The more important historic events which have taken place in Constantinople since then may be briefly summarized. Peace was con cluded there between Turkey on the one side and Venice, Spain and the Pope on the other, in 1540; another peace treaty between Turkey and Russia in 1700; and an abortive alliance between Prussia and Turkey against the am bitions of Russia and Austria. In 1821 a massacre of Greeks took place, in which the Greek Patriarch was hanged. The rising of the Janissaries and their complete annihilation oc curred in 1826. In the same year 6,000 houses and many palaces were destroyed, whilst other serious conflagrations, as well as earthquakes, worked their havoc upon the city in 1714, 1755, 1808, 1883, 1890, 1893, 1894, 1908 and 1910. The most disastrous fire for a century broke out 31 May 1918 and in two days covered 2/2 miles of old Stamboul, destroying over 5,000 houses, 20 baths, a dozen bazaars and as many mosques. Over 200,000 were left homeless.
It was in Constantinople, too, that the alli ance between Great Britain, France and Turkey against Russia was concluded— a few weeks before the Crimean War broke out. In the winter of 1876-77 the Great Powers held a futile conference here with a view to settling the Eastern Question, but could not prevent the Russo-Turkish war which followed. In Febru ary 1878 the Russian army reached almost to the gates of the 'city, and forced the Treaty of San Stefano upon the Porte, while British war ships lay at hand to prevent the capture of Constantinople. In 1909 Sultan Abdul Hamid II
was deposed, and Shevket Pasha entered the city at the head of the Macedonian army and the new regime was announced. During the Balkan Wars of 1912-13 the Balkan Allies almost reached the walls of the city, and again in 1915 the French and British attempted to capture Constantinople by forcing the Darden elles. See WAR, EUROPEAN.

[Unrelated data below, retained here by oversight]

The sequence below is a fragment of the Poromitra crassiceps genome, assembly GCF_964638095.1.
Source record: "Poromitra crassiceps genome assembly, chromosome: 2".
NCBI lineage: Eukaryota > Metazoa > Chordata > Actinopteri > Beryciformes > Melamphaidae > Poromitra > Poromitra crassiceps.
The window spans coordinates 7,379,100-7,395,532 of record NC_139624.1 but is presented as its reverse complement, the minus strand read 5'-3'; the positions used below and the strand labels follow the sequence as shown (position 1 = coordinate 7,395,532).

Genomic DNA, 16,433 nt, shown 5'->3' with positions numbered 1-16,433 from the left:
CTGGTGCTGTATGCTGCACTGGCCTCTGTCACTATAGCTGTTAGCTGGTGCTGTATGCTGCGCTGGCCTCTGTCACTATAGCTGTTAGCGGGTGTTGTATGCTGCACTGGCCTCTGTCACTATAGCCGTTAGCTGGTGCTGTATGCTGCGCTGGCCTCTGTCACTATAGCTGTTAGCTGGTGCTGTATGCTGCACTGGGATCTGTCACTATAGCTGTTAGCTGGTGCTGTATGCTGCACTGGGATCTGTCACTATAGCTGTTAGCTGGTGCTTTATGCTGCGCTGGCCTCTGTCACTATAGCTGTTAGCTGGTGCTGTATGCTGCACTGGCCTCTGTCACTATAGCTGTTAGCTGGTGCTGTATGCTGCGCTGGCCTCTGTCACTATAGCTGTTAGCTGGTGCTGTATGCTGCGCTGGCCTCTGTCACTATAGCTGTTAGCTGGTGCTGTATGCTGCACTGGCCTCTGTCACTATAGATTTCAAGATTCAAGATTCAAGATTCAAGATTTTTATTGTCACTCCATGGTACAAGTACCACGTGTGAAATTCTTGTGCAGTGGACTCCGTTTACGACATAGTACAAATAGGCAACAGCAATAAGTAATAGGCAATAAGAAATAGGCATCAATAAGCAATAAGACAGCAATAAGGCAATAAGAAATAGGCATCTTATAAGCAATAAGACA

Guide books of Baedeker, Macmillan and Murray; Amicis, E. de, 'Con stantinople' (Philadelphia 1896) ; Barker, B. G., 'The Walls of Constantinople' (London 1910); Coolidge, A. C., 'Claimants to Constantinople)) (Cambridge, Mass., 1917); Dwight, H. G., Old and New' (London 1915) Dwight, H. 0., 'Constantinople and Its Prob lems' (New York 1901) ; Elliott, F., 'Diary of an Idle Woman in Constantinople' (London 1893) ; Essad, Djelal, 'Constantinople de By zanz a StambuP (Paris 1910) • Hutton, W. H., 'Constantinople' (London 1906) ; Pears, Sir E., 'Forty Years in Constantinople) (London 1915; New York 1916) ; Ramsay, Sir W. M., 'The Revolution in Constantinople and Turkey) London 1909): Son% W. i. 1.. 'Life on the Bosphorus: Turkey Past and Present> (London 1895) Van Milligen, A., 'Constantinople' (Lon don 1906). See also TURKEY.